Jonah is an example of someone who didn’t like what God was telling him to do and so he made his own plans. God wanted Jonah to go preach in Nineveh and Jonah didn’t want to go. He got on a boat and went in the opposite direction from Nineveh. As a result, a great storm came up and everyone on the boat became afraid they would die at sea. They started throwing the cargo over to lighten the boat’s load and then Jonah told them they had to throw him overboard and the storm would stop. The sailors thought Jonah was crazy, but after a while, they conceded and tossed Jonah into the storm-tossed waves.

God was not only directing Jonah’s steps, but he also directed the swim path of a great fish who came along at that exact moment and swallowed Jonah up. After living three days in the belly of the fish, Jonah finally repents. God then has the fish throw up Jonah and Jonah goes to Nineveh and preaches.

Joseph’s brothers’ plans were used by God

Joseph’s life is another example of how plans were made for Joseph but God used those plans to have Joseph in the exact spot he needed to be at just the right moment in time. His brothers were all jealous of him so they made plans to put him in a pit and then sale him off as a slave when a traveling caravan comes by. Sold as a slave, Joseph lands in Egypt. But in Egypt is right where God wants Joseph to be because God will use him years later during a great famine to save his entire family.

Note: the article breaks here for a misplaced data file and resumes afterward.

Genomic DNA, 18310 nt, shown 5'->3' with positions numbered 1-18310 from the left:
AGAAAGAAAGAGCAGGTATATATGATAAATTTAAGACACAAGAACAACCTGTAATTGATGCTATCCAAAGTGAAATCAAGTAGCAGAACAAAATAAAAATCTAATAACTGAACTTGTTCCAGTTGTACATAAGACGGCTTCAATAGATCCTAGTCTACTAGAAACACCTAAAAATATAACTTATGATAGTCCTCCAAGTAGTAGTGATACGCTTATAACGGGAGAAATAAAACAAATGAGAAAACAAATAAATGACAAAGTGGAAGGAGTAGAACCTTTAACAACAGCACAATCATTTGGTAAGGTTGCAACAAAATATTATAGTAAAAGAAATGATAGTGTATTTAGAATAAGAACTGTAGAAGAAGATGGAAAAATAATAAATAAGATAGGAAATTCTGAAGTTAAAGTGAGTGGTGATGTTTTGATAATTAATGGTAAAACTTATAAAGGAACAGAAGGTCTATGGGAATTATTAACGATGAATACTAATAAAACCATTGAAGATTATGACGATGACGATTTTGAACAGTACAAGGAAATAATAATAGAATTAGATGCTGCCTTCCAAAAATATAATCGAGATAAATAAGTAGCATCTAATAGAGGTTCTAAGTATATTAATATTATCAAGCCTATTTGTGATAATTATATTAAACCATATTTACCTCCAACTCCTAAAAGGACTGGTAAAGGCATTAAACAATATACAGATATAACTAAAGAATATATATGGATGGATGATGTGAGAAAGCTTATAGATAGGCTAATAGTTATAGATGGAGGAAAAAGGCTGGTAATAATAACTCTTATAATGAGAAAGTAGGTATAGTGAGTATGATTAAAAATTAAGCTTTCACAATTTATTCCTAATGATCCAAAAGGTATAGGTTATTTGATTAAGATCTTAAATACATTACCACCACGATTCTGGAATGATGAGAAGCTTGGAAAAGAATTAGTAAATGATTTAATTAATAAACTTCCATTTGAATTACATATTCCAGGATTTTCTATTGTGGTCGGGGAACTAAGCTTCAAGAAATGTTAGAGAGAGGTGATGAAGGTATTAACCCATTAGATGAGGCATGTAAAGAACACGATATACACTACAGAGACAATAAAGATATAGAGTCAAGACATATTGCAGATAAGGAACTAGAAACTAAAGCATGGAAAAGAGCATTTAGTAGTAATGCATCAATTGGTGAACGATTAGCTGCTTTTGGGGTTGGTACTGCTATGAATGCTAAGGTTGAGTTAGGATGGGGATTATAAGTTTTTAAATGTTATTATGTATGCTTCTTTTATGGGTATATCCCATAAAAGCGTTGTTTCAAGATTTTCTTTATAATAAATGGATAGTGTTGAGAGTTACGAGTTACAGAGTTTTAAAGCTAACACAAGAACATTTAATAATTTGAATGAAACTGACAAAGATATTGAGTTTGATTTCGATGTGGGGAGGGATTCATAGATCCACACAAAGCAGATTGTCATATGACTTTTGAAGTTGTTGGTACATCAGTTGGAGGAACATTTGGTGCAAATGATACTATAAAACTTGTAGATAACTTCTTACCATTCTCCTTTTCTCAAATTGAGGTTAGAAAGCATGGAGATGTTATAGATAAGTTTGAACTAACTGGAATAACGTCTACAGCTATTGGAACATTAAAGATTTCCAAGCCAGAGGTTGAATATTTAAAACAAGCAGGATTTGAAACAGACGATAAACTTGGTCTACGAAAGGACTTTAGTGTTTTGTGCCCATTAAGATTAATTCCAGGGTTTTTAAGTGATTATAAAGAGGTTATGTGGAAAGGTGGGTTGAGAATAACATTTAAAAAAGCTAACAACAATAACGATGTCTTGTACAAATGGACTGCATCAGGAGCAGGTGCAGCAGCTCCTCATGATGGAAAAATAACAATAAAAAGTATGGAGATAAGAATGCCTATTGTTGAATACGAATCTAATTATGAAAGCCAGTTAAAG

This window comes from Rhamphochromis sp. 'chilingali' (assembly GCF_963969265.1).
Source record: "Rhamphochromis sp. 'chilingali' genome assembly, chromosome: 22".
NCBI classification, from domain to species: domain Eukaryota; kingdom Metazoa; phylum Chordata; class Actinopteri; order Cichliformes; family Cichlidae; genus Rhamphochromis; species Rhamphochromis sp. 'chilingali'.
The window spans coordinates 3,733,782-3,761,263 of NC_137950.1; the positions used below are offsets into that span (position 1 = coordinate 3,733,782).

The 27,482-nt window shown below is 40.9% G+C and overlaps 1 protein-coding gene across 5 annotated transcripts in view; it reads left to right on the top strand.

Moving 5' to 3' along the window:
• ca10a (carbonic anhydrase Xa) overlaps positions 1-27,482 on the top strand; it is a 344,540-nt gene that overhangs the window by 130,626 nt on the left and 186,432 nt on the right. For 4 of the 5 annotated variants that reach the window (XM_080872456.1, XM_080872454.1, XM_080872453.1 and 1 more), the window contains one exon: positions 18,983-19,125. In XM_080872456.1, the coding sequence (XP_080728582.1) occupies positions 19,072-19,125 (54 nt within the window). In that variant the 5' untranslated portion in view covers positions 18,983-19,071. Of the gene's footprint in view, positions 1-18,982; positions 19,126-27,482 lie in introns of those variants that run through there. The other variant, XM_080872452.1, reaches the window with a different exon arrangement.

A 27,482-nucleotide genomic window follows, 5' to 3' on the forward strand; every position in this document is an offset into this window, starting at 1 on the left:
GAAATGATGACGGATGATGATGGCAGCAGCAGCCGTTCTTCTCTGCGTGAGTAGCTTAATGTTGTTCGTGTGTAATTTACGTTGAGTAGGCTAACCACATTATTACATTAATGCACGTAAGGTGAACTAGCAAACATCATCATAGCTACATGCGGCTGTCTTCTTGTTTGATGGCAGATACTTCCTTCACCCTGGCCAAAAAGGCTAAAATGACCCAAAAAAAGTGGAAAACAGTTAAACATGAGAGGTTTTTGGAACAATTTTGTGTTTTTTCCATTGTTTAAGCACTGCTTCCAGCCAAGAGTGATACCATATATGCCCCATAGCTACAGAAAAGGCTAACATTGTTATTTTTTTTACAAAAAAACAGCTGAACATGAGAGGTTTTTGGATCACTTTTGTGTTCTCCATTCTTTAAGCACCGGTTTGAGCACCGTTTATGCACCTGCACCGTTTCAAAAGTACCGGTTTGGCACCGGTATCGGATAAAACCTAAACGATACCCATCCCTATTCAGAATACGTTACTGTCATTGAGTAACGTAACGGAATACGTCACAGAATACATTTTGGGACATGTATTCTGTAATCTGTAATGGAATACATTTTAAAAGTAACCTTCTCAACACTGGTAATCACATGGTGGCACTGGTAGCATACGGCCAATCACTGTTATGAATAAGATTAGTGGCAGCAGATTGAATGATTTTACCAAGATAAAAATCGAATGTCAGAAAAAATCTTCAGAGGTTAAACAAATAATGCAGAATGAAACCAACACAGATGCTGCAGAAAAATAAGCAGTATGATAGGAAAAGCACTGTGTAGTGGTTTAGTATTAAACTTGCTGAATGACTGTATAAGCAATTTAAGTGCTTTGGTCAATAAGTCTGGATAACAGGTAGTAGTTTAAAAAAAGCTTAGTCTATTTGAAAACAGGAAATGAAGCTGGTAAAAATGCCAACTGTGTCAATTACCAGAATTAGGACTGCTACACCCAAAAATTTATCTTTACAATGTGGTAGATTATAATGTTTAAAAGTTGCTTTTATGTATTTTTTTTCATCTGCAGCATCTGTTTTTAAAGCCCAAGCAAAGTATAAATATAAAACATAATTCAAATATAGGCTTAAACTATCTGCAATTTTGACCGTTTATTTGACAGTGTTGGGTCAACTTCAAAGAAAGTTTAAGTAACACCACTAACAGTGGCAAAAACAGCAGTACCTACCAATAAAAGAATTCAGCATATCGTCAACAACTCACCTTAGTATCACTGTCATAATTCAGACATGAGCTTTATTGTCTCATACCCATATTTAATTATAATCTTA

Joseph in Egypt:

Throughout Joseph’s time in Egypt, God directed the steps of his life that led him to become the 2nd in command of all of Egypt answering only to Pharaoh. However, it wasn’t just Joseph’s brothers that had plans for him. Others had plans for him too. Potipher’s wife had plans to sleep with Joseph and when Joseph ran from her presence, she grabbed his outer cloak and waited for her husband to get home, then claimed that Joseph had attacked her. As a result Joseph landed in jail for the next few years of his life. But if Joseph had not been in jail where he could interpret the dreams of two of Pharaoh’s servants, he may not have then been called before Pharaoh to interpret his dream about the upcoming famine and provide Pharaoh with a plan to see the nation through the famine.

Joseph in Charge:

Pharaoh liked Joseph’s plan so well that he put Joseph in charge of enacting the plan, which set Joseph in the exact place that God wanted him to be so that when his brothers came to buy grain during the famine, Joseph did in fact save his family from perishing in the famine. When Joseph finally reveals himself to his brothers, he tells them, “What you meant for evil, God meant for good.” (Genesis 50:20)

I’m sure that Joseph’s life plan did not include a pit or a prison – but it was the pit and the prison that got him to the palace. Through the story of Joseph, we find over and over again that the Bible says God was with Joseph. God was with him in the pit, in the prison, and in the palace.

A Shepherd Boy not informed about the plans